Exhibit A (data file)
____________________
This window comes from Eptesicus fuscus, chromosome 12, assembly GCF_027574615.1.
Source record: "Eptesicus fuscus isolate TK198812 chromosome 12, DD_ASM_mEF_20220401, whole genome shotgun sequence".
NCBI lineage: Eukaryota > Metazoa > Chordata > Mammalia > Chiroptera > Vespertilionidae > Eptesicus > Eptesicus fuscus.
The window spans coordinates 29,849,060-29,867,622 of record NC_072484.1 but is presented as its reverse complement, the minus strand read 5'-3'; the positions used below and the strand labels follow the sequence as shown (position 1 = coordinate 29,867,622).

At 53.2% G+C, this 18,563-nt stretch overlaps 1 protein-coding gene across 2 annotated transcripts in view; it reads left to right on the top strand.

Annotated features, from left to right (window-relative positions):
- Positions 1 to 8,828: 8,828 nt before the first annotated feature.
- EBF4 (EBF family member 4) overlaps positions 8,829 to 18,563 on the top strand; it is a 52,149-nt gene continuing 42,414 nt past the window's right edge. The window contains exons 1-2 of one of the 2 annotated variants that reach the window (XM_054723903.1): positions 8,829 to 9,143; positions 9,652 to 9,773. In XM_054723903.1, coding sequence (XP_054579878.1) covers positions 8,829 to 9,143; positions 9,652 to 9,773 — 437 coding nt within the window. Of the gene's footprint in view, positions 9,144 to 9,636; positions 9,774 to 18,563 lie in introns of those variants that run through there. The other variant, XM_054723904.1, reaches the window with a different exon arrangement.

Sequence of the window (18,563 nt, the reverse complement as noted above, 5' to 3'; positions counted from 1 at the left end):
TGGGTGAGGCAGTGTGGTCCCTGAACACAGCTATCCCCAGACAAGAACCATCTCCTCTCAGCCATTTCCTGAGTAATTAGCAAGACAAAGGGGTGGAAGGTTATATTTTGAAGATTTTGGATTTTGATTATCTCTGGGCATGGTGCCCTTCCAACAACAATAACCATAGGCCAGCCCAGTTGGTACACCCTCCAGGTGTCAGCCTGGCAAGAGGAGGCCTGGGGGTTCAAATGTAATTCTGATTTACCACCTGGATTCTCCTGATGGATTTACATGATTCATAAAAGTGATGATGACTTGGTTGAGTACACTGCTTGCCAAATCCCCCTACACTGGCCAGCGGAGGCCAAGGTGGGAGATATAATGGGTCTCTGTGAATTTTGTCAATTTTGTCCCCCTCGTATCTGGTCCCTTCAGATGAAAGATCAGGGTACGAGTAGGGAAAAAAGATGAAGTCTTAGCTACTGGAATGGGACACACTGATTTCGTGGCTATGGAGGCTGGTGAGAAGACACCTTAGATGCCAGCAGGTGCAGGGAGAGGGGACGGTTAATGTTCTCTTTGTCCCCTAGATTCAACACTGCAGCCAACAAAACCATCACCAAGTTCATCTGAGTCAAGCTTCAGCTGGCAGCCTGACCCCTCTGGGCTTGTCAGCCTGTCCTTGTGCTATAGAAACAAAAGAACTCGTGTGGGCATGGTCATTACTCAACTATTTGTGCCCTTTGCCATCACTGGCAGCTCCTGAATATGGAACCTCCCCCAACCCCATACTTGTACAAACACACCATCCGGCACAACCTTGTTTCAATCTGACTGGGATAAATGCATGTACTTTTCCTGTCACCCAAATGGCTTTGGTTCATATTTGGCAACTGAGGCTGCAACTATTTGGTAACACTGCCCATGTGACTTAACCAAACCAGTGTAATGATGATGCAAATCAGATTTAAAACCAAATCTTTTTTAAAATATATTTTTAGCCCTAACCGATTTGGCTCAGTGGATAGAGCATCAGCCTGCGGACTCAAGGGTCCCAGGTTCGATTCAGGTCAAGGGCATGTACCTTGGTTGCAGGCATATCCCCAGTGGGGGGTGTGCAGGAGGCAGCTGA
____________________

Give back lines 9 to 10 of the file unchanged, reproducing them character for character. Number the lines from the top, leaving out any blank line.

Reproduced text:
Sequence of the window (18,563 nt, the reverse complement as noted above, 5' to 3'; positions counted from 1 at the left end):
TGGGTGAGGCAGTGTGGTCCCTGAACACAGCTATCCCCAGACAAGAACCATCTCCTCTCAGCCATTTCCTGAGTAATTAGCAAGACAAAGGGGTGGAAGGTTATATTTTGAAGATTTTGGATTTTGATTATCTCTGGGCATGGTGCCCTTCCAACAACAATAACCATAGGCCAGCCCAGTTGGTACACCCTCCAGGTGTCAGCCTGGCAAGAGGAGGCCTGGGGGTTCAAATGTAATTCTGATTTACCACCTGGATTCTCCTGATGGATTTACATGATTCATAAAAGTGATGATGACTTGGTTGAGTACACTGCTTGCCAAATCCCCCTACACTGGCCAGCGGAGGCCAAGGTGGGAGATATAATGGGTCTCTGTGAATTTTGTCAATTTTGTCCCCCTCGTATCTGGTCCCTTCAGATGAAAGATCAGGGTACGAGTAGGGAAAAAAGATGAAGTCTTAGCTACTGGAATGGGACACACTGATTTCGTGGCTATGGAGGCTGGTGAGAAGACACCTTAGATGCCAGCAGGTGCAGGGAGAGGGGACGGTTAATGTTCTCTTTGTCCCCTAGATTCAACACTGCAGCCAACAAAACCATCACCAAGTTCATCTGAGTCAAGCTTCAGCTGGCAGCCTGACCCCTCTGGGCTTGTCAGCCTGTCCTTGTGCTATAGAAACAAAAGAACTCGTGTGGGCATGGTCATTACTCAACTATTTGTGCCCTTTGCCATCACTGGCAGCTCCTGAATATGGAACCTCCCCCAACCCCATACTTGTACAAACACACCATCCGGCACAACCTTGTTTCAATCTGACTGGGATAAATGCATGTACTTTTCCTGTCACCCAAATGGCTTTGGTTCATATTTGGCAACTGAGGCTGCAACTATTTGGTAACACTGCCCATGTGACTTAACCAAACCAGTGTAATGATGATGCAAATCAGATTTAAAACCAAATCTTTTTTAAAATATATTTTTAGCCCTAACCGATTTGGCTCAGTGGATAGAGCATCAGCCTGCGGACTCAAGGGTCCCAGGTTCGATTCAGGTCAAGGGCATGTACCTTGGTTGCAGGCATATCCCCAGTGGGGGGTGTGCAGGAGGCAGCTGA